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What Thanksgiving Can Teach Us About the Economy

Can you imagine a Christmas ham on your Thanksgiving dinner table in place of the traditional turkey? My guess is you can’t, but it’s a scenario many economists have been worrying about for months.

Many commentators feared that ordinary Americans would be driven to this holiday mix-up by that wonderful tool that helps allocate scarce resources—prices. Thankfully, the price disruption isn’t as bad as was predicted.

The concerns came from a massive outbreak of avian flu this summer. The disease ravaged states that are crucial to the production of our beloved holiday birds, leading to the loss of over 7.5 million turkeys. The outbreak has cost turkey farmers around $500 million, stoking concerns that turkey prices would rise dramatically.

At the same time, pork production is approaching an all-time high. But a strong greenback has been dampening international demand for American pigs, driving ham to its lowest seasonal price in six years. This led some onlookers to wonder whether price-conscious families might substitute ham for turkey this year at the Thanksgiving table. Should President Obama pardon a pig this week instead of following tradition?

Thankfully, the effect on turkey prices wasn’t nearly so dramatic. The U.S. produces 228 million turkeys each year, and the sick birds represented around 3% of the total. And many of the Thanksgiving birds had already been frozen before the disease took hold. In fact, while fresh turkey prices are up about 10 cents per pound, frozen turkey prices are actually slightly cheaper this year.

Frankly, it’s the side dishes that you should worry about. They are poised to hurt your pocketbook more than turkey. Prices for sweet potatoes are up 28% this year and regular potatoes are up 8%, while eggs will cost you a dollar extra. And while dessert might add a bit to your waistline, it has the potential to leave your wallet lighter. In one extreme case, a two-pack of a sold-out Walmart sweet potato pie is for sale on eBay for $12,000 after a video review of it went viral. Walmart had been selling the pie for under $4.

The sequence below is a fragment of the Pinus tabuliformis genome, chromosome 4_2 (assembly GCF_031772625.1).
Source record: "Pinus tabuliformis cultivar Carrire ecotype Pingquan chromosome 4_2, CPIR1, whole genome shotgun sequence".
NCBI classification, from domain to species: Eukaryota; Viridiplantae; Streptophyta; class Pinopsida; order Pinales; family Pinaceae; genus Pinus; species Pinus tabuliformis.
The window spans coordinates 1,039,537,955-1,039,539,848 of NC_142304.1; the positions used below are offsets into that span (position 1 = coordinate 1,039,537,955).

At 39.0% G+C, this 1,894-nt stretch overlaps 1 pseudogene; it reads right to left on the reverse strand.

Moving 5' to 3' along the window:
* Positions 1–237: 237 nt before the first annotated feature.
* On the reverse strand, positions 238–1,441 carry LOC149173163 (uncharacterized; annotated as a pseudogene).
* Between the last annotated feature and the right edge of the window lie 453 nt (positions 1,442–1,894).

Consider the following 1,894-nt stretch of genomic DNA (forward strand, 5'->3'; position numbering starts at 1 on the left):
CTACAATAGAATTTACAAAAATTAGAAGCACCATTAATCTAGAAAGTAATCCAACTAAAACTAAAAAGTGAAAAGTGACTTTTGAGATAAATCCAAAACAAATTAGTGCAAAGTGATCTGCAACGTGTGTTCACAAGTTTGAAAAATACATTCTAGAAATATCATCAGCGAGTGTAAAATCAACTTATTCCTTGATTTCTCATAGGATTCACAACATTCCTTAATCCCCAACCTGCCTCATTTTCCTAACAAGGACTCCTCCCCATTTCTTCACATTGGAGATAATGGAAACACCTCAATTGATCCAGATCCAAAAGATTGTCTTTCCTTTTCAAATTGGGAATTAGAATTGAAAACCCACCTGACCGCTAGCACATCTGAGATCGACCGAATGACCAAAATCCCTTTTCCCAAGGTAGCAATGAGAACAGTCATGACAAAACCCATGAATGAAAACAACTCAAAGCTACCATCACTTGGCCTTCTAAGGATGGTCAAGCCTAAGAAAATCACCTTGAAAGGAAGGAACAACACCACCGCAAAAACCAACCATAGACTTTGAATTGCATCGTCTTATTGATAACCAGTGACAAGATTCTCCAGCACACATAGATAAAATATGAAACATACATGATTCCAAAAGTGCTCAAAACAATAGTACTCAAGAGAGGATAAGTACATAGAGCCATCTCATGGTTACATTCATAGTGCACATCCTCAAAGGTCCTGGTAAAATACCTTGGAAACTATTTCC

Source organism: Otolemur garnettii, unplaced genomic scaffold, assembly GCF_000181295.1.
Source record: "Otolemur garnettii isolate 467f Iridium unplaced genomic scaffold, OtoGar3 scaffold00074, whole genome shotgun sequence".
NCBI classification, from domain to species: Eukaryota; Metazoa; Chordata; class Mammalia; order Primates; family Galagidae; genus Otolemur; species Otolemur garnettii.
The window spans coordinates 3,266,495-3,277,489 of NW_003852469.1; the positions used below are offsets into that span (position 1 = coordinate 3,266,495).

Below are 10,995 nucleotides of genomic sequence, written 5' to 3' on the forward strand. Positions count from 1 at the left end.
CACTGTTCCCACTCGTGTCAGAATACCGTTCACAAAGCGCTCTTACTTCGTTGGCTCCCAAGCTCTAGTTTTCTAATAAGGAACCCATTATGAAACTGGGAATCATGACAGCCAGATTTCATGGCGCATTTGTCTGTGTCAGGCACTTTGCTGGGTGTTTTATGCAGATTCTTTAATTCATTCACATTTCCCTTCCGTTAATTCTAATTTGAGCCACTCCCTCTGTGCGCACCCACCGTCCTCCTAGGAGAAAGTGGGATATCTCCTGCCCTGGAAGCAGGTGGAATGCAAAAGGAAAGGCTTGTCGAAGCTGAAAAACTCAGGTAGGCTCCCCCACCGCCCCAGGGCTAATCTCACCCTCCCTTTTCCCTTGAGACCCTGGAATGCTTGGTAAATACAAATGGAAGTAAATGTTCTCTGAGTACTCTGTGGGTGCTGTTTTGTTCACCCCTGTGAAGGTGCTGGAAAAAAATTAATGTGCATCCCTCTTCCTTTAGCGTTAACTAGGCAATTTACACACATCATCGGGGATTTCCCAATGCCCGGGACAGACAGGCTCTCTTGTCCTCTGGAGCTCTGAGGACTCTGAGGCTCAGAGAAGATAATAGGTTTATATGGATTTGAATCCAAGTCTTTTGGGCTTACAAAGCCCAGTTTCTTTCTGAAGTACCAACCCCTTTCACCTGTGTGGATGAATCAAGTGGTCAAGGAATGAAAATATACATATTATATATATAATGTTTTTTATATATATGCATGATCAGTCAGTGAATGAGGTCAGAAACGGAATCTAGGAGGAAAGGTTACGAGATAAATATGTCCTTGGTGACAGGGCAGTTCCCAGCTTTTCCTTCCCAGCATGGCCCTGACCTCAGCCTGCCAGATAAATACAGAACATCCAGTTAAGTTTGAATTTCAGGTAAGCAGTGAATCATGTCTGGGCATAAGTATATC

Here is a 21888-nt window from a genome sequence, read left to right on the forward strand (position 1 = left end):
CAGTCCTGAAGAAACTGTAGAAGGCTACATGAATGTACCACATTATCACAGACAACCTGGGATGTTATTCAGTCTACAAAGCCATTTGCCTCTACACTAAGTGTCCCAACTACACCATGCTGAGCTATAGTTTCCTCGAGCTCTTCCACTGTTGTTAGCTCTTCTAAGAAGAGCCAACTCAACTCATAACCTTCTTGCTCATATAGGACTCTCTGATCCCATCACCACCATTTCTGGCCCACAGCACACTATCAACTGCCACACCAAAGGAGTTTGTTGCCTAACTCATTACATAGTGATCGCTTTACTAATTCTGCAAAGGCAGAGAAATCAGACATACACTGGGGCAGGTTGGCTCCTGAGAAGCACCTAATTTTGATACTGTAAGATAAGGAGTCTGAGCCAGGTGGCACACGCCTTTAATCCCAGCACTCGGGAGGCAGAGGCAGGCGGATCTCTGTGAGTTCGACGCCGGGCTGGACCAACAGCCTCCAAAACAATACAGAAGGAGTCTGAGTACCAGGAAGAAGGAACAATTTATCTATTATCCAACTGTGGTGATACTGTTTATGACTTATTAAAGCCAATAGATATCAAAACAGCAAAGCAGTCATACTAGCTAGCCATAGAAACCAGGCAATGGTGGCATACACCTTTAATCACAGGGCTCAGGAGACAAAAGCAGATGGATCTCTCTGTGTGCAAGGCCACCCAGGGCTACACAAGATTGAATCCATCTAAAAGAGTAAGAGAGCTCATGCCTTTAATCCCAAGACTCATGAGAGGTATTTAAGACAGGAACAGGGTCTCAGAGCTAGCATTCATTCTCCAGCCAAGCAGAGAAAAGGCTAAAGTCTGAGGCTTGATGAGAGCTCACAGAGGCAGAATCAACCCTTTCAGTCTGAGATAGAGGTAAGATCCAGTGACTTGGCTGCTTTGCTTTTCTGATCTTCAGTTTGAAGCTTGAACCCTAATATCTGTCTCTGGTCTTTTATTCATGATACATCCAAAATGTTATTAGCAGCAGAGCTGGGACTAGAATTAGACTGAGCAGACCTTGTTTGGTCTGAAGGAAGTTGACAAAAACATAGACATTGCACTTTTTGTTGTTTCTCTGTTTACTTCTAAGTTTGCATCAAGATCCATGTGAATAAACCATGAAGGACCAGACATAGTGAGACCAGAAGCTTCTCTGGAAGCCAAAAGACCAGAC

Analysts estimate this year’s meal will cost an average of 6% more than last year’s.

Prices fluctuate from year to year, and we can’t plan for random events like a flu outbreak. But stepping back and looking at a longer time horizon can help us prepare for the future. For instance, it seems virtually certain that the global middle class is going to be larger 15 years from now than it is today. And this expanded universe of consumers will drive a massive increase in demand for food—some experts predict a 35% increase in demand for food by 2030.

This rise will be particularly pronounced for protein. When people get more money, they tend to consume more meat. This increase in demand will ripple through the entire meat value chain, from the grain fed to animals to fertilizers used to support grain yields. These structural forces may lead to a steady rise in your Thanksgiving meal bill for years to come, independent of random yearly events.

Of course, a variety of factors could counteract this trend. For example, we could see a dramatic downshift in demand for protein due to health concerns. Just think about the World Health Organization’s recent warning about a link between processed meats and cancer. We could also see a massive increase in food production efficiency thanks to the adoption of alternative protein sources or genetic modification of ones that are already popular. Scaling back food-for-fuel policies might increase supply while increasing affordability. We should watch these developments closely.

Even the Thanksgiving dinner table is a vivid reminder of the complexity and uncertainty surrounding every aspect of the modern world. As the outlook for protein suggests, a booming middle class may soon be gobbling up turkeys and hams alike. So this year, as always, let’s be thankful that we can take a day to sit with family and enjoy a meal together—and remember those who can’t.

Vikram Mansharamani is a Lecturer at Yale University in the Program on Ethics, Politics, & Economics. He is the author of BOOMBUSTOLOGY: Spotting Financial Bubbles Before They Burst (Wiley, 2011). Visit his website for more information or to subscribe to his mailing list. He can also be followed on Twitter or by liking his page on Facebook.

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